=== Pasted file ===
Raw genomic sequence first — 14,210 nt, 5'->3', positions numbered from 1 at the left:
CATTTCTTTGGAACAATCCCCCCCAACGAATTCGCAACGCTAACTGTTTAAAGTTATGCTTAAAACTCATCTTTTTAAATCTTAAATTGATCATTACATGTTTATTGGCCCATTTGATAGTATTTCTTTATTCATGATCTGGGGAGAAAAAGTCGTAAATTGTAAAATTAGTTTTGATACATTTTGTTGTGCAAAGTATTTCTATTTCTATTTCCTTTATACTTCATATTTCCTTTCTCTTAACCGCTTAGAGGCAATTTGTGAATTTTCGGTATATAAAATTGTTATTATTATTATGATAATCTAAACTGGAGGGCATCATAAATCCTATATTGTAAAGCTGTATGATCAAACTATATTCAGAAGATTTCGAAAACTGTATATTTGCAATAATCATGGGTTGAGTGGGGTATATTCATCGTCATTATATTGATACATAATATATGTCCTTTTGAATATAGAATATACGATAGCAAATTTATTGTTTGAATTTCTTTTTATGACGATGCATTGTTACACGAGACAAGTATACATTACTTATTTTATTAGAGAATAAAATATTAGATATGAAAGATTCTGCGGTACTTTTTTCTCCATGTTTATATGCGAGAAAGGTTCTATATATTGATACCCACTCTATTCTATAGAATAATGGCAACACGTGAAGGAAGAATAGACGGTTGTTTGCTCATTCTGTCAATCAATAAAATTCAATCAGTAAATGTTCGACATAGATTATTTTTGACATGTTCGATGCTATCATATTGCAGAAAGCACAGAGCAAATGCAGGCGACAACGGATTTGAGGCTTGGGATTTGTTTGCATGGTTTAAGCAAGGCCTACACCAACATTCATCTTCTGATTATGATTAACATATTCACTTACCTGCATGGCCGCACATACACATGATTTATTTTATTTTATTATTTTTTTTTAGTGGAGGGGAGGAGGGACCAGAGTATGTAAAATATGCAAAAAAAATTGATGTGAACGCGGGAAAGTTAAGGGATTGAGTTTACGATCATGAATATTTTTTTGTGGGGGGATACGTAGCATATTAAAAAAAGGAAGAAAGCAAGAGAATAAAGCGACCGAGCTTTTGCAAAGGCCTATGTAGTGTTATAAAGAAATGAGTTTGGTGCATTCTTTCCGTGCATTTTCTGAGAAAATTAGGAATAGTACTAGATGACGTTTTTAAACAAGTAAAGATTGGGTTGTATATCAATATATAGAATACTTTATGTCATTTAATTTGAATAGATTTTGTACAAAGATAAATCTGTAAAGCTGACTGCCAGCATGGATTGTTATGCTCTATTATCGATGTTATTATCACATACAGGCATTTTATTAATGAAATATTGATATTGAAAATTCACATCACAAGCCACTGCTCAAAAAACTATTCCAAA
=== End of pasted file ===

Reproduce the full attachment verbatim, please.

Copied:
Raw genomic sequence first — 14,210 nt, 5'->3', positions numbered from 1 at the left:
CATTTCTTTGGAACAATCCCCCCCAACGAATTCGCAACGCTAACTGTTTAAAGTTATGCTTAAAACTCATCTTTTTAAATCTTAAATTGATCATTACATGTTTATTGGCCCATTTGATAGTATTTCTTTATTCATGATCTGGGGAGAAAAAGTCGTAAATTGTAAAATTAGTTTTGATACATTTTGTTGTGCAAAGTATTTCTATTTCTATTTCCTTTATACTTCATATTTCCTTTCTCTTAACCGCTTAGAGGCAATTTGTGAATTTTCGGTATATAAAATTGTTATTATTATTATGATAATCTAAACTGGAGGGCATCATAAATCCTATATTGTAAAGCTGTATGATCAAACTATATTCAGAAGATTTCGAAAACTGTATATTTGCAATAATCATGGGTTGAGTGGGGTATATTCATCGTCATTATATTGATACATAATATATGTCCTTTTGAATATAGAATATACGATAGCAAATTTATTGTTTGAATTTCTTTTTATGACGATGCATTGTTACACGAGACAAGTATACATTACTTATTTTATTAGAGAATAAAATATTAGATATGAAAGATTCTGCGGTACTTTTTTCTCCATGTTTATATGCGAGAAAGGTTCTATATATTGATACCCACTCTATTCTATAGAATAATGGCAACACGTGAAGGAAGAATAGACGGTTGTTTGCTCATTCTGTCAATCAATAAAATTCAATCAGTAAATGTTCGACATAGATTATTTTTGACATGTTCGATGCTATCATATTGCAGAAAGCACAGAGCAAATGCAGGCGACAACGGATTTGAGGCTTGGGATTTGTTTGCATGGTTTAAGCAAGGCCTACACCAACATTCATCTTCTGATTATGATTAACATATTCACTTACCTGCATGGCCGCACATACACATGATTTATTTTATTTTATTATTTTTTTTTAGTGGAGGGGAGGAGGGACCAGAGTATGTAAAATATGCAAAAAAAATTGATGTGAACGCGGGAAAGTTAAGGGATTGAGTTTACGATCATGAATATTTTTTTGTGGGGGGATACGTAGCATATTAAAAAAAGGAAGAAAGCAAGAGAATAAAGCGACCGAGCTTTTGCAAAGGCCTATGTAGTGTTATAAAGAAATGAGTTTGGTGCATTCTTTCCGTGCATTTTCTGAGAAAATTAGGAATAGTACTAGATGACGTTTTTAAACAAGTAAAGATTGGGTTGTATATCAATATATAGAATACTTTATGTCATTTAATTTGAATAGATTTTGTACAAAGATAAATCTGTAAAGCTGACTGCCAGCATGGATTGTTATGCTCTATTATCGATGTTATTATCACATACAGGCATTTTATTAATGAAATATTGATATTGAAAATTCACATCACAAGCCACTGCTCAAAAAACTATTCCAAA